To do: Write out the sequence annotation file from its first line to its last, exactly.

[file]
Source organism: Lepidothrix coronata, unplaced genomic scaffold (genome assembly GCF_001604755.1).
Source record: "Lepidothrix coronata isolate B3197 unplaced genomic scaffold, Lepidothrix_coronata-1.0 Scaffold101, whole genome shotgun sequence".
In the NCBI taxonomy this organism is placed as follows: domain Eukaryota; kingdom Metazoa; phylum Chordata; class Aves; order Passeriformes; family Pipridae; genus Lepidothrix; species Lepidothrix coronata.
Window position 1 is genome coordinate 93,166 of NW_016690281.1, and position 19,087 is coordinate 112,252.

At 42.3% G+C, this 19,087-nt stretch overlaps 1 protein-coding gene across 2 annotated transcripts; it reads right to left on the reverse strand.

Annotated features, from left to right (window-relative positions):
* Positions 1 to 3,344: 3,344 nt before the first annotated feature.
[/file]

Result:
Source organism: Lepidothrix coronata, unplaced genomic scaffold (genome assembly GCF_001604755.1).
Source record: "Lepidothrix coronata isolate B3197 unplaced genomic scaffold, Lepidothrix_coronata-1.0 Scaffold101, whole genome shotgun sequence".
In the NCBI taxonomy this organism is placed as follows: domain Eukaryota; kingdom Metazoa; phylum Chordata; class Aves; order Passeriformes; family Pipridae; genus Lepidothrix; species Lepidothrix coronata.
Window position 1 is genome coordinate 93,166 of NW_016690281.1, and position 19,087 is coordinate 112,252.

At 42.3% G+C, this 19,087-nt stretch overlaps 1 protein-coding gene across 2 annotated transcripts; it reads right to left on the reverse strand.

Annotated features, from left to right (window-relative positions):
* Positions 1 to 3,344: 3,344 nt before the first annotated feature.